This post was written by Ramon Tavares from Blackspark.
Are you tracking your travelers? The tax-man is, and many companies are unaware that they are putting themselves at risk under his watchful eyes. There are U.S. tax consequences when executives and employees travel to different states. And if companies don’t comply, they can find themselves in hot water.
Companies may not think an employee traveling to another state for work could put them at risk, but the reality is that a single trip out of state could cause problems with the tax-man. This is because the destination state has a right to tax income (i.e. salary) earned within its borders, even if that income is earned by a non-resident. We’ve compiled the following information below to help you understand the issue and what you can do about it.
Why have I not heard about this before?
Increasingly, over the past several years, state authorities have been analyzing transactional data to easily identify which companies are coming to their states for business purposes. The transparency into state-to-state travel, coupled with a challenging economy, means states now have the capability and motivation to track down companies and force them to pay what they owe.
Let’s look at an example
Without going into too many layered details of the underlying tax rules, when one of your employees travels to a different state for business, the salary they earned on that day is taxable in that state.
Here is a simple example:
- John Smith lives in Texas and travels to California 20 days a year. His annual salary is US$150,000 per year and, in total, he works 240 days a year.
- So, for John Smith, he would be taxable in California for 20 days/240 days x $150,000 = US$12,500, based on his business travel.
How do these rules affect your organization?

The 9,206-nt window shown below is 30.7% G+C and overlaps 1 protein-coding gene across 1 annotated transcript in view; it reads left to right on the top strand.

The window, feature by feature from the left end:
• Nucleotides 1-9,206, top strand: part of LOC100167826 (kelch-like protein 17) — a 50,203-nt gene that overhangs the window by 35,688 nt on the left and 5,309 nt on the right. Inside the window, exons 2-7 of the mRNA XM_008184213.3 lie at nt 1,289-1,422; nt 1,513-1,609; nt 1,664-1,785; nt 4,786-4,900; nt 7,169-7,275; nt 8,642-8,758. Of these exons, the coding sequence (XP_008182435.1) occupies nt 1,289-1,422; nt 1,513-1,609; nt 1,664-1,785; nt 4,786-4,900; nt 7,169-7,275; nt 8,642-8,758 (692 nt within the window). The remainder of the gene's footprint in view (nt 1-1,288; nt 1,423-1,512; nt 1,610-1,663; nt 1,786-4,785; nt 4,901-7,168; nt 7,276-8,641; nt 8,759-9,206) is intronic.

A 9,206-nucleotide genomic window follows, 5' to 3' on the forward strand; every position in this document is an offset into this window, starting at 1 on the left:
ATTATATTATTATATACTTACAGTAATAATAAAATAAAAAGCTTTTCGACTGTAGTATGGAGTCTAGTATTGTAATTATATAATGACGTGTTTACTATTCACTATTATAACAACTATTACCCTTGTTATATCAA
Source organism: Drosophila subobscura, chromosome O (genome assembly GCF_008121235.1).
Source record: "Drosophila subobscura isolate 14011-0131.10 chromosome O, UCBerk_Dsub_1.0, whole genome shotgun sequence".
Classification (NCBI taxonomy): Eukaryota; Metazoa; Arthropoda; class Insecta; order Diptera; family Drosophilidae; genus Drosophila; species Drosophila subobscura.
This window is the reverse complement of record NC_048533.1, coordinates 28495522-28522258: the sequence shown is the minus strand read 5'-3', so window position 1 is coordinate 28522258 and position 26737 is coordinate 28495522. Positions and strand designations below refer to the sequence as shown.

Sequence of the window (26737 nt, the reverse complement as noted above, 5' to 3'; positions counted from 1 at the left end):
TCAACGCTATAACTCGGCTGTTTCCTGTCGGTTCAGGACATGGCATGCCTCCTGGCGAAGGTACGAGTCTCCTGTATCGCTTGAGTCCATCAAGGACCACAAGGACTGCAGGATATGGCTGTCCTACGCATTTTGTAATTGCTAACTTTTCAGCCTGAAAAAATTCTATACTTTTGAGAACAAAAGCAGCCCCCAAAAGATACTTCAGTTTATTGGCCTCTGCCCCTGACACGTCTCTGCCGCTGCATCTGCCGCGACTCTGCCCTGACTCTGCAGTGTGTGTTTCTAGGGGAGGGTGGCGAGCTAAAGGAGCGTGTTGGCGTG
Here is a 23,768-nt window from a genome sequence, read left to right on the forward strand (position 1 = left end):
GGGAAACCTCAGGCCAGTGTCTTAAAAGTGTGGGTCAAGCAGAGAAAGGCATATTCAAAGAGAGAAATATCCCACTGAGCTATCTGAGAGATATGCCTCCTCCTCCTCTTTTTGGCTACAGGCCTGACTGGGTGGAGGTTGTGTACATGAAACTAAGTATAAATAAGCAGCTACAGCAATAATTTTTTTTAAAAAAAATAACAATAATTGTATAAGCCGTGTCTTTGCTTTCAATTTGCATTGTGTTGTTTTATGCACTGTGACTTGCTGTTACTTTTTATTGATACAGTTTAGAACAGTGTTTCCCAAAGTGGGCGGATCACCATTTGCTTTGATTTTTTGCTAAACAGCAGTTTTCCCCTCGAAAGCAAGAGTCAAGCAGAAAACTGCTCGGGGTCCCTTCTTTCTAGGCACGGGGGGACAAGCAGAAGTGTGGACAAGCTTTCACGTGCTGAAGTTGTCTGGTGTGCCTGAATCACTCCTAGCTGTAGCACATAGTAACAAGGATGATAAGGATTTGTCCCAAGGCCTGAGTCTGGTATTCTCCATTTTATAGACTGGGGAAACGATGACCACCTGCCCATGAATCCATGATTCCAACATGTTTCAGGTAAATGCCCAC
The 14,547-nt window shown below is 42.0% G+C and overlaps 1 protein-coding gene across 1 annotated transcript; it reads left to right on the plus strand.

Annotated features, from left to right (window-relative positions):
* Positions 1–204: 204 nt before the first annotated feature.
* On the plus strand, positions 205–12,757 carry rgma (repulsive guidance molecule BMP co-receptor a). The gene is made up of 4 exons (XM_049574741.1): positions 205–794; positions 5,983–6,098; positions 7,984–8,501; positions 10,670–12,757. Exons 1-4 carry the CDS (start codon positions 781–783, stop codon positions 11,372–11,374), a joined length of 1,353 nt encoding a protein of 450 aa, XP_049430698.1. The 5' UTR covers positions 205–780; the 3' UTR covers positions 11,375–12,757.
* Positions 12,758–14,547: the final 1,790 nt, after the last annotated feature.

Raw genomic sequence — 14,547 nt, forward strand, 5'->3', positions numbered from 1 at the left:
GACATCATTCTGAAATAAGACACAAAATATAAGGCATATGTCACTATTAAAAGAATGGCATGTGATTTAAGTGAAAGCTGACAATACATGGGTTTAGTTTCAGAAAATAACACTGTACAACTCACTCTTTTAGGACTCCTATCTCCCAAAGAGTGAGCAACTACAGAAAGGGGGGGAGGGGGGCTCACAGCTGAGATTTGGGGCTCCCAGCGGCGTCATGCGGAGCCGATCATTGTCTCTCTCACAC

As you are all too well aware, your payroll department withholds U.S. federal and state tax from your pay. Since John Smith is taxable in California because of his business travel, his payroll department may also be responsible to withhold California state tax from his pay when he travels and works in the state for business.
What are the financial consequences for your company?
In a nutshell, the financial consequences of not addressing these rules for the organization are:
- Payment of withholding tax owing in respect of travelers, plus…
- Penalties (up to 100% of withholding tax owing), plus…
So what can you do?
A good first step is to assess whether multi-state travel rules are financially significant to your organization.You can do this by discussing the topic with your tax service provider and determining if they have specific recommendations for your organization.
Another way to get started is with Blackspark. We’re a Concur App Center Partner and we have tools to automatically analyze and address these rules for you. Plus, our technology integrates directly with your Concur application.
About the Author: Ramon Tavares is the cofounder of Blackspark, a Concur App Center Partner. They specialize in payroll compliance for mobile employees. Find out how their app in the Concur App Center can help your business.
Photo credit: PhillipC